Early in the road trip at the heart of Nebraska, Alexander Payne’s new movie, David Grant (Will Forte) insists that he and his cranky, doddering father, Woody (Bruce Dern), stop to see Mount Rushmore, which is just a half-hour out of the way. “A bunch of rocks,” Woody says when they get there. And it’s not even finished, he adds: Lincoln doesn’t have an ear, Washington’s the only one with any clothes. He and David get back in the car.
It’s a comic moment, and not especially subtle—if there’s a more obvious symbol for old-fashioned ideas about America than Mount bleeping Rushmore, I can’t think of it. But with that flagrantly grand image Payne taps on the shoulder of any viewer who’s yet to notice that Nebraska is more than a character study or a gentle meditation on fathers and sons. His movie persistently, carefully investigates an outdated vision of white American manhood—one that’s fading, and was always a bit cracked, but that casts a long shadow regardless.
Consider another funny scene, which arrives not long after the Mount Rushmore pit-stop. Woody’s many brothers gather around a TV to watch football. They stare out at us, the audience, and what we see is a Rushmore-like set of craggy faces—which, because Nebraska is shot in black and white, are pretty much the same color as those dead presidents carved in stone. (These descendants of farmers also resemble, as Dana Stevens points out, “the male half of the American Gothic couple reproduced in quintuplicate.”) One Grant asks another about the old car he used to drive—a Chevy Impala, was it? That thing ran forever, he says. Turns out it was a Buick, though, not a Chevy. And it stopped running.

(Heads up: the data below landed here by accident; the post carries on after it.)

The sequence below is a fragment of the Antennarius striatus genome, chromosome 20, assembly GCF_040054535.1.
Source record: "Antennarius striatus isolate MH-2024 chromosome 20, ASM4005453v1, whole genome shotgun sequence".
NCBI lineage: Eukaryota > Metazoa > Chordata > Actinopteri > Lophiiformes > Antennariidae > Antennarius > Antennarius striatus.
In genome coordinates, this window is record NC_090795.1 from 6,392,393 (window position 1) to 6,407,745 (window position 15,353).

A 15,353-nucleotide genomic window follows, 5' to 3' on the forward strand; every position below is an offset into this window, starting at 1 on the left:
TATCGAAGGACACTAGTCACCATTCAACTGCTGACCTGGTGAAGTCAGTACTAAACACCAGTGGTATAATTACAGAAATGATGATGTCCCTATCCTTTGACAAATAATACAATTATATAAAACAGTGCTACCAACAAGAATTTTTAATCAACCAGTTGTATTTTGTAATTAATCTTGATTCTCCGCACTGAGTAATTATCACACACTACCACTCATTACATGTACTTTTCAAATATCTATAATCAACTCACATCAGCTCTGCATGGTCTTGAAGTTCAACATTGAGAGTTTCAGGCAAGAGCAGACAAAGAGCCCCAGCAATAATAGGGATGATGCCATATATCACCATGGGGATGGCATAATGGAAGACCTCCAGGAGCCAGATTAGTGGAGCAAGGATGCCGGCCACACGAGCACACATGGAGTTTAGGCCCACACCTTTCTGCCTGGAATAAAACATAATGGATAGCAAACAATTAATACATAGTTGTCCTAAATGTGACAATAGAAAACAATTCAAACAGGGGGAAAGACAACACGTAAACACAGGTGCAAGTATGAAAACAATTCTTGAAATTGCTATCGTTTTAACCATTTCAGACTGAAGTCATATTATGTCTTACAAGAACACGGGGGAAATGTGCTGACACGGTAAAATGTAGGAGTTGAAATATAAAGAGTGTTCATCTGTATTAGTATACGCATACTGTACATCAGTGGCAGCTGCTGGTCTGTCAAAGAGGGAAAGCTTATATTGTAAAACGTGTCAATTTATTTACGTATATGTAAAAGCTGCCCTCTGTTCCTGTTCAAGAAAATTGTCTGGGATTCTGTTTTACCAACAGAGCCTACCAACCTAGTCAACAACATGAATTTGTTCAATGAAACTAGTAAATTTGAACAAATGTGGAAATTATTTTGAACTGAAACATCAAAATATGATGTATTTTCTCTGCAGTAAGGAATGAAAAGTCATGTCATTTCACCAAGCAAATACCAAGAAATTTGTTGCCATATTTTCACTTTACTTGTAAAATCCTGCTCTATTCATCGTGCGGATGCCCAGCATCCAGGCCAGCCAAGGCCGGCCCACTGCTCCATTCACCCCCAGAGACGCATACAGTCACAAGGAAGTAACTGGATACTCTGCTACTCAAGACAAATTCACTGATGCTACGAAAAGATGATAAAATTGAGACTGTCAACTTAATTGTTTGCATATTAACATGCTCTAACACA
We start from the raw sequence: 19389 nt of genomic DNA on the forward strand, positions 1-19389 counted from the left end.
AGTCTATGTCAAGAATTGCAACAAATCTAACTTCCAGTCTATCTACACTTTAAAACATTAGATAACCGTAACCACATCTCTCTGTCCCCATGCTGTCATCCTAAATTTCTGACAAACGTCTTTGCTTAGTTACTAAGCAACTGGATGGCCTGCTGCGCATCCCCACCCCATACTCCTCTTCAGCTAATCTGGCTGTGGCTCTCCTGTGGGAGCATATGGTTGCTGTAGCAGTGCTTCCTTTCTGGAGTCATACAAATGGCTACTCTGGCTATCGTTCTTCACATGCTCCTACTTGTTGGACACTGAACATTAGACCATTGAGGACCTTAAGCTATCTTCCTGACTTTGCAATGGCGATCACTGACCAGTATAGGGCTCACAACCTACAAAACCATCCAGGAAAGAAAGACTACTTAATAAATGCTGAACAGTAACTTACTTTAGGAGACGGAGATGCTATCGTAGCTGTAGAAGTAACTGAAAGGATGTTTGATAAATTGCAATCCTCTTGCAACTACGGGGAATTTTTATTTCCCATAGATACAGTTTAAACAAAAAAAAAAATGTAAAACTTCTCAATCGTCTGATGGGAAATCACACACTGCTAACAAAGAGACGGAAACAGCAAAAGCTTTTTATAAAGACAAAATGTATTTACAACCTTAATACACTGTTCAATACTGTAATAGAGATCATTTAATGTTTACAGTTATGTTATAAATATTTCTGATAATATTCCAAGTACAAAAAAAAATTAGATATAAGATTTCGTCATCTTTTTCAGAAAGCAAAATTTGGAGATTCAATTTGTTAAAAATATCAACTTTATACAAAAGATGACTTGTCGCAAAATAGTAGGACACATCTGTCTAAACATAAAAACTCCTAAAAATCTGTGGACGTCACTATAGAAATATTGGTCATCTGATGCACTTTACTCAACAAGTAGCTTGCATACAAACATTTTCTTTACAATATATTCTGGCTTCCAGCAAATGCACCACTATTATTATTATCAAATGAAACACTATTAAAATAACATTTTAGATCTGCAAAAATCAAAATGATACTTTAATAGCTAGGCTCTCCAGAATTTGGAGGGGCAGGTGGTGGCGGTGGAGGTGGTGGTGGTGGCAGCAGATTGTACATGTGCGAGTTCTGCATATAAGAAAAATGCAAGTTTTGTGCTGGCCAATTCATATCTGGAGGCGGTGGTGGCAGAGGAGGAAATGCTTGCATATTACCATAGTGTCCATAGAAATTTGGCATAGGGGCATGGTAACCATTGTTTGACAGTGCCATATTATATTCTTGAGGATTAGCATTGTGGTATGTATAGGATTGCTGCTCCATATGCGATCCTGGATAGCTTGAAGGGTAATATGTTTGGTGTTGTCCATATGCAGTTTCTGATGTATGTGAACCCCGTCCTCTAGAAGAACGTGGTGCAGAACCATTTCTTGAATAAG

The car broke down, Mt. Rushmore isn’t finished: Nebraska punctures rosy notions of an old America full of great men and indestructible cars. And the car talk in this road movie never stops: David’s two dumbass cousins speak of little else, and mock the “Jap cars” driven by their out-of-town kin. Woody himself was a mechanic (his son, by the way, sells stereo equipment). When he stops by the shop he once co-owned, he finds two Spanish-speaking men have taken his place.
As those two details suggest, a more nostalgic movie on similar themes might flirt with racism. But Nebraska is clear-eyed about the failures of the past. Woody’s a veteran—of Korea, that semi-forgotten, questionably motivated Cold War conflict, not World War II. (As Stevens notes in her review, Nebraska repeatedly echoes Hail the Conquering Hero, Preston Sturges’ satire of ersatz military heroism.) Woody’s parents were farmers, but he can’t even remember whether he ever wanted to be one himself. And we can tell their lives were plenty hard, too—though the old farm, like a ruined castle, is the one sight that seems to get to him.
The movie’s most sustained satire of American life is also the engine of its plot: a scam letter that tells Woody he won a million dollars. It’s really just someone’s ploy for getting by, but Woody chases the bogus dream, looking, it seems, for a reason to get out of town (and hoping, we later learn, for a new pickup truck). As David Denby points out in The New Yorker, the story of Nebraska “moves East rather than West, as mythic American narratives once did.” It puts the American story in reverse, in other words, and looks at a past that’s not just Woody’s.
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